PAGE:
maxime.le.calve@hu-berlin.de

tomas.criado@hu-berlin.de

 

Literatur

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Collins, S. G., Durington, M., & Gill, H. (2017). Multimodality: An Invitation. American Anthropologist, 119(1), 142–146, https://doi.org/10.1111/aman.12826

Dattatreyan, E. G., & Marrero-Guillamón, I. (2019). Introduction: Multimodal Anthropology and the Politics of Invention. American Anthropologist. https://doi.org/10.1111/aman.13183  

Estalella & T. S. Criado (Eds.) (2018), Experimental Collaborations: Ethnography through Fieldwork Devices. New York: Berghahn.

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Smith, R. C., Vangkilde, K. T., Kjaersgaard, M. G., Otto, T., Halse, J., & Binder, T. (Eds.). (2016). Design Anthropological Futures. London: Bloomsbury.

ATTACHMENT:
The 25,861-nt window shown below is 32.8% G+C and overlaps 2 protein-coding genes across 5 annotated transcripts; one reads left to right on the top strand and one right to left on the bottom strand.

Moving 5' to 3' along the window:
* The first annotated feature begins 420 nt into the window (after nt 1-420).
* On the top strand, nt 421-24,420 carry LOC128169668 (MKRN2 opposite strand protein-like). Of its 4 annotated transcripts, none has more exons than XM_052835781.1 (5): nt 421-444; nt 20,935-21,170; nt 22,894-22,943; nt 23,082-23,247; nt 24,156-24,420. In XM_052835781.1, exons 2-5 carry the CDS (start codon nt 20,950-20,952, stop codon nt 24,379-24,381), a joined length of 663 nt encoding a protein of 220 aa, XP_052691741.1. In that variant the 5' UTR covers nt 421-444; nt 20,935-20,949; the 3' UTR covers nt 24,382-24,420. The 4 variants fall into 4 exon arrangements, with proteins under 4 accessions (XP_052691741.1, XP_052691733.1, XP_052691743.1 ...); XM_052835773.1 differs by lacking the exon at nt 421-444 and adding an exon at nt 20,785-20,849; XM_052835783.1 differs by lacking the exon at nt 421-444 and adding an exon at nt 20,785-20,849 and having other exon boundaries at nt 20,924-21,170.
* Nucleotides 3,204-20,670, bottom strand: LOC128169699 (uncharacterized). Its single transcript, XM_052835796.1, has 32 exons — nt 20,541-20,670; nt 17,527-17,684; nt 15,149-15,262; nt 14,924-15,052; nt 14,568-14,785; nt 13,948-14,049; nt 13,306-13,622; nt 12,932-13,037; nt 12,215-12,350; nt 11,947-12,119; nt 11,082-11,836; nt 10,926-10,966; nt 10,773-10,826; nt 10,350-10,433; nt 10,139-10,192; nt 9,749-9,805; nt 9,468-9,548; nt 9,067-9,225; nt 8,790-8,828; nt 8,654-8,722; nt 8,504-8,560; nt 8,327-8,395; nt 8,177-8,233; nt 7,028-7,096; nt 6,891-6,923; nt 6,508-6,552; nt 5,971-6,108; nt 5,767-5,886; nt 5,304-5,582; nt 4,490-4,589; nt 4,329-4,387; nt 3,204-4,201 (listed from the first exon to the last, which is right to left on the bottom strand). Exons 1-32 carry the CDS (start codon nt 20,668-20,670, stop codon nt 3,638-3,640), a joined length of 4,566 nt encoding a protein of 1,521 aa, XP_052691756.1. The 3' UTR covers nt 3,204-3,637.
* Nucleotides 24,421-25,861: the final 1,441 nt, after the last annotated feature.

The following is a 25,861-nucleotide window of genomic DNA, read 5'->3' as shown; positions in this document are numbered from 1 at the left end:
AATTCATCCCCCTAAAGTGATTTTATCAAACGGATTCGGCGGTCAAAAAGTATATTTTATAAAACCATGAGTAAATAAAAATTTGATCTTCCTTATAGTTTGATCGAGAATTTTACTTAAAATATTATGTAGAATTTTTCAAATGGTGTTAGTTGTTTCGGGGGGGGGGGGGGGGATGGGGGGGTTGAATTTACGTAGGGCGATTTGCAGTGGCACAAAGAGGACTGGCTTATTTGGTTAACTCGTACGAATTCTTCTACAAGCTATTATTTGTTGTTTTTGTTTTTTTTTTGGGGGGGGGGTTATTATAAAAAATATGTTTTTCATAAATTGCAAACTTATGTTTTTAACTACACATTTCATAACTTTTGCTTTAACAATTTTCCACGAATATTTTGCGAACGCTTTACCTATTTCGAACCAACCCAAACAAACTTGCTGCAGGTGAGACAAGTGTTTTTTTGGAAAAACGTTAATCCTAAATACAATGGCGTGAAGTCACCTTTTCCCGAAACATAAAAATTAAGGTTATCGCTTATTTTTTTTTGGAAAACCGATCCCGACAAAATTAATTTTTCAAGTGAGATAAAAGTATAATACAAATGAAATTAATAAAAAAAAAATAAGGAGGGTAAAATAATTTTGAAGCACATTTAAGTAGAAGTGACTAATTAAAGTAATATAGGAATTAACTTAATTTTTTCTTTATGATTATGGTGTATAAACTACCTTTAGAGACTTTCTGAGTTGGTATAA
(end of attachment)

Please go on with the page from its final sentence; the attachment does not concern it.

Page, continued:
Taussig, M. (2011). I Swear I Saw This: Drawings in Fieldwork Notebooks, Namely My Own. Chicago: University Of Chicago Press.

Underberg, N. M., & Zorn, E. (2013). Digital Ethnography: Anthropology, Narrative, and New Media. Austin: University of Texas Press.

von Oswald, M., & Tinius, J. (Eds.). (2020). Across Anthropology: Troubling Colonial Legacies, Museums, and the Curatorial. Leuven: Leuven University Press.

 

Bemerkung

Termine werden noch bekannt gegeben.

Strukturbaum

Die Veranstaltung wurde 1 mal im Vorlesungsverzeichnis WiSe 2020/21 gefunden: